Quick tip:You don’t have to force all your teams off their beloved technology stacks. You already have a universal standard that can bridge them all together. Try starting with email as the basis for your single source of truth and integrating your other apps into it.
Support as a function is budgeted for most companies as a cost center (more specifically, a “Cost of Goods Sold” — COGS). If you want to grow, you cut COGS and increase revenue. That means support is in a constant battle to do more with less — to go faster and do better with fewer resources. That means support is constantly making sacrifices to automate through a help desk, move to self-service, or outsource to a community, making customers search or ask for answers from each other.
Quick tip: Stop using tickets! Customers would much rather have a personal response than be treated as a number. Even a Twitter interaction that doesn’t resolve the issue is more satisfying for customers than being in a support queue, because it’s personal. So no more tickets. Operationalize and scale your human-to-human channels instead.
Customer success teams
CSMs (customer success managers) are at the fulcrum point of all these teams. They’re tagged in post-sale, they’re working closely with support, they’re building towards renewal and expansion. They create continuity across the lifecycle. That means they need systems and processes to preserve that continuity at every milestone.
Quick tip: Simplify hand-offs between teams and keep a clear, transparent, and accessible record of all customer interactions.
Chapter 4: Customer communication technology
By now you’ve probably got the picture: it’s going to take some level of technology to really do this customer communication thing right.
At its core, it’s a problem of impact. How can you make a greater impact on your customer relationships? This problem requires an impact solution.
Here’s how we think about it:
In other words, you want to accomplish more with less effort. You want to accelerate without making trade-offs. Now we’re in the province of tech.
And there really are a million or more ways to approach the issue from an IT or engineering perspective, but this chapter will lay out an effective framework to guide you on that journey.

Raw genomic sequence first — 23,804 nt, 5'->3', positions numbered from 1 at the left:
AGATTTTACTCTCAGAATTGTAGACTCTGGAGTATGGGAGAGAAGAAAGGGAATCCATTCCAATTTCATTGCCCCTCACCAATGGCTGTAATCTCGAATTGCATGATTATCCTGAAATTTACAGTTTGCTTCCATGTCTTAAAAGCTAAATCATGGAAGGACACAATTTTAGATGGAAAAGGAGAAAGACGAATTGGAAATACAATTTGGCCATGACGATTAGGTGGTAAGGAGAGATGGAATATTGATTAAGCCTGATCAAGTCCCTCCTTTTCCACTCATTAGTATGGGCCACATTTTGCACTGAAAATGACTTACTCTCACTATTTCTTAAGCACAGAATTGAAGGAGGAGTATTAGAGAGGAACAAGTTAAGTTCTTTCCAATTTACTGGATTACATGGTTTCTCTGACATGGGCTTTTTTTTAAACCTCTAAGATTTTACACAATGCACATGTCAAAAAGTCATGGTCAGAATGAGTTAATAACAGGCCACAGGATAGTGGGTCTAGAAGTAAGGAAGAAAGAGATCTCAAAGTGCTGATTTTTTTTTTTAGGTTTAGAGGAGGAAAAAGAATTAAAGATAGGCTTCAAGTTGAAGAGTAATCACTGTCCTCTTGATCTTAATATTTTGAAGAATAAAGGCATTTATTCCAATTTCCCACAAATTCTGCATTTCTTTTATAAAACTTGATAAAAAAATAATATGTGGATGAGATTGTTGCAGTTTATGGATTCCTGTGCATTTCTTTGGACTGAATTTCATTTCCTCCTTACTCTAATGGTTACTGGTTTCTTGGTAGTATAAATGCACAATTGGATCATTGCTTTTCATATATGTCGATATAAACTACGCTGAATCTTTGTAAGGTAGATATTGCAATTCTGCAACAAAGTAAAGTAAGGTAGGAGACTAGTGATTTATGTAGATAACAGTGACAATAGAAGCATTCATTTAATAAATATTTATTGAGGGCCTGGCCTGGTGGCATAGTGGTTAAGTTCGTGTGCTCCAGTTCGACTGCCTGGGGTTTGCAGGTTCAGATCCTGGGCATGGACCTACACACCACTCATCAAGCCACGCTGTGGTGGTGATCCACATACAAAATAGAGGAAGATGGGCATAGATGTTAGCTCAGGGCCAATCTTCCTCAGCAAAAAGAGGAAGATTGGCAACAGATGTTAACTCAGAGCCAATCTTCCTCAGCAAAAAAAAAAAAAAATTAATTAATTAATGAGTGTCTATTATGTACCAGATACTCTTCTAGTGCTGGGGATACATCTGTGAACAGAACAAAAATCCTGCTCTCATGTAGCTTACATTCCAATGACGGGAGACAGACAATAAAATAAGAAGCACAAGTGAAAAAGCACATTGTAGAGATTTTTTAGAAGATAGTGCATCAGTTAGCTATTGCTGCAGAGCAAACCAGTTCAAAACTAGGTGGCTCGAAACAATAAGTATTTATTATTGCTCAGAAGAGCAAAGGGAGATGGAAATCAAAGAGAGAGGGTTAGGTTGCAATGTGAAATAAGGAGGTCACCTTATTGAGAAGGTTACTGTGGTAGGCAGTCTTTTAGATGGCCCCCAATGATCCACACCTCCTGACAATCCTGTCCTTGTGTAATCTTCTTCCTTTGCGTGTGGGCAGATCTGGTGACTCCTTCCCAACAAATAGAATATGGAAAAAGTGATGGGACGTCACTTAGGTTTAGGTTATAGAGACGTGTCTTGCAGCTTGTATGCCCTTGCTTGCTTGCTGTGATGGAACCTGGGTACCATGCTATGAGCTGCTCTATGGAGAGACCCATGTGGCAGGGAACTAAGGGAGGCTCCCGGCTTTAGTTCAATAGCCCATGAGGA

Let’s start with three core premises based on what we’ve already talked about for understanding what your customer communication technology needs to do.
Customer communication is a company-wide effort.
Every customer message in every channel must be actionable.
All customer messages must be able to be viewed and controlled centrally.
We do want to set clear and honest expectations in this chapter. Front is a customer communication platform. We have a strong point of view that Front is not only the best technology on the market to accomplish this mission, but it’s the only one currently capable of accomplishing it in full. That said, it is possible to put together a stack of point solutions or build in-house something similar that could accomplish your company’s goals. The rest of this guide has a point of view in line with our biases. That said, we want to do our best to deliver an accurate and helpful set of criteria that we hope can help you out whether you choose Front or not. Here we go!
The limits of communication technology
Chances are high you already have several — if not dozens — of tools that are already helping you communicate with your customers. But assessed all together, you’ve probably noticed their limits already. Let’s run through a few:
Help desk: Ticketing can often feel impersonal. Customers are assigned numbers, processed, resolved. It can feel dehumanizing and frustrating, and it’s often just as clunky internally as it is for the customer. Their issues may be resolved, but the experience is isolated from their larger customer journey.
Chat bots: Chat bots can feel fun and quirky. They can be programmed to mimic humans really well, but they’re robots. They have a limited set of possibilities and require human intervention past a certain level of interaction.
Marketing automation: You can scale this channel infinitely, but it only works one way. Inbound replies come through email, which wasn’t built for “many-to-one” communication.
Email: Email was built for one-to-one messaging, and has been adapted over the decades to suit a wide variety of uses, but it’s still limited by those constraints.
Slack, Teams, etc.: These tools are becoming more widespread, but they’re far from universal, which makes them highly effective for internal communication and limited for customer communication. Plus, you’ll always have email, so no matter what, you’re adding separate communications channels. That means context switching!